According to the results of a phase 3 study published in Blood Advances, the antisense oligonucleotide (ASO) oblimersen can be added safely to conventional chemotherapy for older patients with acute myeloid leukemia (AML), and although adding the ASO did not improve complete remission (CR) rates, it appeared to improve disease-free survival (DFS) in patients with secondary AML.
The Cancer and Leukemia Group B (CALGB) 10201 study (ClinicalTrials.gov Identifier: NCT00085124) aimed to determine whether the addition of oblimersen (G3139), a phosphorothioate ASO directed to BCL2 mRNA, to cytarabine/daunorubicin induction chemotherapy and high-dose cytarabine consolidation therapy improves outcomes in previously untreated AML patients who are ≥60 years of age.
Patients were randomized to receive cytarabine (100 mg/m2 per day on days 4-10) and daunorubicin (60 mg/m2 per day on days 4-6) followed by cytarabine consolidation (2000 mg/m2 per day on days 4-8) with or without G3139 (7 mg/m2 per day on days 1-10 [induction] and days 1-8 [consolidation]). The primary endpoint was overall survival (OS), and key secondary outcomes were DFS, event-free survival (EFS), and CR rates.
Between October 2004 and October 2006, total of 506 patients (chemo + G3139 arm: n=254; chemo-only arm: n=252) enrolled at 75 CALGB member institutions and their affiliated hospitals. The median age was 69 years (range, 48.5-88.3 years). Patient characteristics were well balanced between the arms. The patients were 60.7% male and 89.5% White. Disease types were classified as 19.2% post-myelodysplastic syndrome AML, 74.9% de novo AML, and 5.9% therapy-related AML.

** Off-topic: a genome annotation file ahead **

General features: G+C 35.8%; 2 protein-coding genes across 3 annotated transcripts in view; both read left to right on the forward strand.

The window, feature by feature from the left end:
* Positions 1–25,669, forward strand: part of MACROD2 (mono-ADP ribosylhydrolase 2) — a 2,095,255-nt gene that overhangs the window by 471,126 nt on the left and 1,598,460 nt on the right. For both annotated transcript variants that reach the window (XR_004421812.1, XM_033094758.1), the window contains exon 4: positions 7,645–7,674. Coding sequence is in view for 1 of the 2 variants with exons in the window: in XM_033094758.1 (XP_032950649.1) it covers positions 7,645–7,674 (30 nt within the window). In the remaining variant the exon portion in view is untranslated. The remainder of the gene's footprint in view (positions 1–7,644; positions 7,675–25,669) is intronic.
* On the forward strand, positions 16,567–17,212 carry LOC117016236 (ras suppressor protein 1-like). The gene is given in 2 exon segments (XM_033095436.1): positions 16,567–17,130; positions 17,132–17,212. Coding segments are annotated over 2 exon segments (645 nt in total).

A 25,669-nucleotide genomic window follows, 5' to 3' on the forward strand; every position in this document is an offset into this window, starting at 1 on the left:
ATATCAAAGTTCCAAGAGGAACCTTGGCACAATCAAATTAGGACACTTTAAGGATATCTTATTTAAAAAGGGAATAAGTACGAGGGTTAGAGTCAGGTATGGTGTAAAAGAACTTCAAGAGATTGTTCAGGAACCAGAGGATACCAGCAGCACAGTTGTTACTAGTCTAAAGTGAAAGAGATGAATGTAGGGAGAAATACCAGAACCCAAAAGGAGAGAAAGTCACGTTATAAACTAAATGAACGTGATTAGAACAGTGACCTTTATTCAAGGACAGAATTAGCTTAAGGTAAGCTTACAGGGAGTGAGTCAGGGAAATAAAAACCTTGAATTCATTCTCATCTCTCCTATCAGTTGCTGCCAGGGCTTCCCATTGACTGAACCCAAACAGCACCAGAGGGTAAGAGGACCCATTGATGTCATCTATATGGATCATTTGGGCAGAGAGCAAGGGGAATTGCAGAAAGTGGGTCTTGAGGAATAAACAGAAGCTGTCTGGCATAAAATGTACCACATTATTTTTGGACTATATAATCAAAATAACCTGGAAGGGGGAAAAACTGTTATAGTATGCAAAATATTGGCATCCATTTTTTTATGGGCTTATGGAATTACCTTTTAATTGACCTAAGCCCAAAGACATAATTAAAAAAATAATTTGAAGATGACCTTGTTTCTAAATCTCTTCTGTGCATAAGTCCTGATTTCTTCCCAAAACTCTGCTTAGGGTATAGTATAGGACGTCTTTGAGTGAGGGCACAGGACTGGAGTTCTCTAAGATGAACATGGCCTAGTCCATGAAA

Estimated 1-year OS was 43% in the chemo + G3139 arm and 40% in the chemo-only arm (1-sided log-rank P =.13); no differences were observed in CR rate (P =.53), DFS (P =.26), or EFS (P =.80). Subgroup analyses revealed that OS among patients <70 years of age in the chemo + G3139 arm was prolonged by 1 month compared with those in the chemo-only arm (P =.04), and patients with secondary AML in the chemo + G3139 arm had better DFS than those in the chemo-only arm (P =.04).
No differences in toxicity were observed between the arms, suggesting G3139 did not increase or prolong adverse events normally seen during cytarabine/daunorubicin induction chemotherapy and high-dose cytarabine consolidation.
“The approval of venetoclax in combination with hypomethylating agents or low-intensity chemotherapy has already changed the therapeutic landscape for older patients with AML,” wrote the authors. “Whether using an antisense molecule such as G3139 to lower the intracellular levels of BCL2 would provide any synergistic benefit beyond the use of venetoclax plus chemotherapy is uncertain. Although there has been no further development of G3139, the concept of attacking antiapoptotic proteins, as attempted in the current trial, may represent a new paradigm in AML therapy.”
Disclosure: The study author(s) declared affiliations with biotech, pharmaceutical, and/or device companies. Please see the original reference for a full list of authors’ disclosures.
Walker A, Marcucci G, Yin J, et al. Phase 3 randomized trial of chemotherapy with or without oblimersen in older AML patients: CALGB 10201 (Alliance). Blood Adv. 2021;5(13):2775-2787. doi:10.1182/BLOODADVANCES.2021004233
This article originally appeared on Hematology Advisor